In a gravity assist maneuver if I were to decrease the distance from the rocket to the periapsis of the planet it is orbiting (I believe this is called the periapsis altitude but I may be wrong) it would cause a greater change in velocity (meaning a more effective gravity assist) assuming all other variables are constant.

Is this relationship between change in velocity and periapsis altitude linear? Because I originally assumed it would be linear but then I read something that made me think otherwise:


(in the paragraph exactly after equation 10)

From what I understood it says that the change in velocity would be equal at a periapsis altitude of both 2 million km and 87500 km which would indicate that it would not be a linear relationship (maybe a parabola for example).

I am asking because for an essay I am writing I think it would be cool to find the optimal distance the rocket should fly from the planet (ignoring affects from the atmosphere), which I would be able to find if there is a clear maximum on the graph of change in velocity vs periapsis altitude.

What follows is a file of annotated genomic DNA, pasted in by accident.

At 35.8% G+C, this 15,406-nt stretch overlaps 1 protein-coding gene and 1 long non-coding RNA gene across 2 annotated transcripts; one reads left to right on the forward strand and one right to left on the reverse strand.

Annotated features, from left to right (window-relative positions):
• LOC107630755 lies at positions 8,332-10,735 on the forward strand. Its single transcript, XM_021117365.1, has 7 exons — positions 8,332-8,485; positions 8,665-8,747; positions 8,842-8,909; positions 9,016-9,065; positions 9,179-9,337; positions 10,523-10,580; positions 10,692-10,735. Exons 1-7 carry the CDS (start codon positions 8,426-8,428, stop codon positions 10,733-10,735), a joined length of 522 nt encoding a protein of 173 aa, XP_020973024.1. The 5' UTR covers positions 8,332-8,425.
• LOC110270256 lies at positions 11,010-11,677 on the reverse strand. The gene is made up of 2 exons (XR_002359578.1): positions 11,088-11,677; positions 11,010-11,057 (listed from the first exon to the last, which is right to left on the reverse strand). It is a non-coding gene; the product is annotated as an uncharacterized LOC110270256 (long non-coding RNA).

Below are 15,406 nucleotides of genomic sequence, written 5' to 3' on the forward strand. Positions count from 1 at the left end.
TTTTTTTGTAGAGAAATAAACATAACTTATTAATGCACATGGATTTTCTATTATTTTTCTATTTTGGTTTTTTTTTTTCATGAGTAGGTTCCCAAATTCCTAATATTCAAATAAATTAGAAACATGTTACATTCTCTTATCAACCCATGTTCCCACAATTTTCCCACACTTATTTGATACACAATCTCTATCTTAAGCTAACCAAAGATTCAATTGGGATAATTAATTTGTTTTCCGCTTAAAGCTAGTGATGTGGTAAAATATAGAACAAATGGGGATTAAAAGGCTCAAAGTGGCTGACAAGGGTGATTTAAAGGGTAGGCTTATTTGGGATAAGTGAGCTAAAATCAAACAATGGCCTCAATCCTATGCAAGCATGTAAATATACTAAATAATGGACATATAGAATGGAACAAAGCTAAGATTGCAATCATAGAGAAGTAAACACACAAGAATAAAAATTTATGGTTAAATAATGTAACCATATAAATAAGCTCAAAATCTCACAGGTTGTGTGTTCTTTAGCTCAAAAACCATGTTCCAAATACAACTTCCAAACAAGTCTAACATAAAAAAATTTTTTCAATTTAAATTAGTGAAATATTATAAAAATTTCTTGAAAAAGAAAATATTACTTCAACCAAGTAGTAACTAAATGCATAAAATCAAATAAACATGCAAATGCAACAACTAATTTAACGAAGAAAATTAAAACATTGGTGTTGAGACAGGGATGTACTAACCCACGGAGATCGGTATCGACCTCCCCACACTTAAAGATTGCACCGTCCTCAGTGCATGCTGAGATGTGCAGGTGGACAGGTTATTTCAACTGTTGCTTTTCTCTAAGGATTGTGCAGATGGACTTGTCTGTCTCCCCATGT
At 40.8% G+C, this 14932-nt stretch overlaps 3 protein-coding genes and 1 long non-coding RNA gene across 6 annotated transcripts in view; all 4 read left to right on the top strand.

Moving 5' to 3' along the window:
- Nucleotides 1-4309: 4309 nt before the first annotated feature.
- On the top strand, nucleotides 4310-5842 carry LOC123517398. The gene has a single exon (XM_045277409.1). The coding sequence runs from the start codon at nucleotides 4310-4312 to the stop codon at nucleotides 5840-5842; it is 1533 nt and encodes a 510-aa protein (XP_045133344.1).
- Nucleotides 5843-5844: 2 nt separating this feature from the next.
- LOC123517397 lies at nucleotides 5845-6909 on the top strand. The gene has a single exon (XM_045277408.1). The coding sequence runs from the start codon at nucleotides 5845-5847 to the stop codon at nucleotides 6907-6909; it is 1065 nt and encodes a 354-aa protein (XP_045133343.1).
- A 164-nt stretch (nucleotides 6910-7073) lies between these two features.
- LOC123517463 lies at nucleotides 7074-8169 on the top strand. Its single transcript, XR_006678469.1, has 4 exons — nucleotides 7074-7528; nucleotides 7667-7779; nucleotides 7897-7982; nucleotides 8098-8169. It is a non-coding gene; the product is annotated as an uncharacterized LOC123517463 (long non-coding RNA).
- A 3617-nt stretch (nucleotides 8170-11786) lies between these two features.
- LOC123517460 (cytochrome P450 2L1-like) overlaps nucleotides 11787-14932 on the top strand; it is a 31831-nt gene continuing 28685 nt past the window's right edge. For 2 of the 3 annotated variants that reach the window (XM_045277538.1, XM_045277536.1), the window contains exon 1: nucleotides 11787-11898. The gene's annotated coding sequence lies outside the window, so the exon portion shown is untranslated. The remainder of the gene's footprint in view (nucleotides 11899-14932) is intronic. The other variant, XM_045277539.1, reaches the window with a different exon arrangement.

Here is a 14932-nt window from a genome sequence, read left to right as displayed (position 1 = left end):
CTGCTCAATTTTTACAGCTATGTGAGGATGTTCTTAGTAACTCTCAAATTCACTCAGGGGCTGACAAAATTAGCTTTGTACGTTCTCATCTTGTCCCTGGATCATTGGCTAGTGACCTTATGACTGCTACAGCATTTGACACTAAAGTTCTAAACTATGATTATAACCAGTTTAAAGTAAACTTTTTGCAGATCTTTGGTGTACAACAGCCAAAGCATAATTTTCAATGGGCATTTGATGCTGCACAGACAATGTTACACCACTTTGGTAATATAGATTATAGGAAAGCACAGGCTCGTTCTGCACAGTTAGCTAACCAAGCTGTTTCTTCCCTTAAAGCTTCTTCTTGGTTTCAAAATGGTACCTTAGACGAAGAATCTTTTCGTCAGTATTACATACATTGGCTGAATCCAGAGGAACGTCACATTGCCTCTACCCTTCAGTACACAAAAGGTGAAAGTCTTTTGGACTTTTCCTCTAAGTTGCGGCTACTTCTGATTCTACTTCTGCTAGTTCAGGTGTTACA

• $\begingroup$ What do you mean with "the distance from the rocket to the periapsis of the planet it is orbiting"? Are you trying to figure out a difference if the planet is near its periapsis in its orbit around sun. Or do you mean the distance the probe passes the planet, where the swing by is made? $\endgroup$ – CallMeTom Jun 18 at 7:54
  • $\begingroup$ @CallMeTom So by periapsis altitude I mean the distance from the rocket at periapsis to the planet (the closest distance the rocket is to the planet). And so I would make this distance smaller and see the effect it has on the acceleration of the rocket. In this image the distance is r and thats what I would decrease: cdn.discordapp.com/attachments/241626066693783554/… $\endgroup$ – Alexander Ivanov Jun 18 at 20:57

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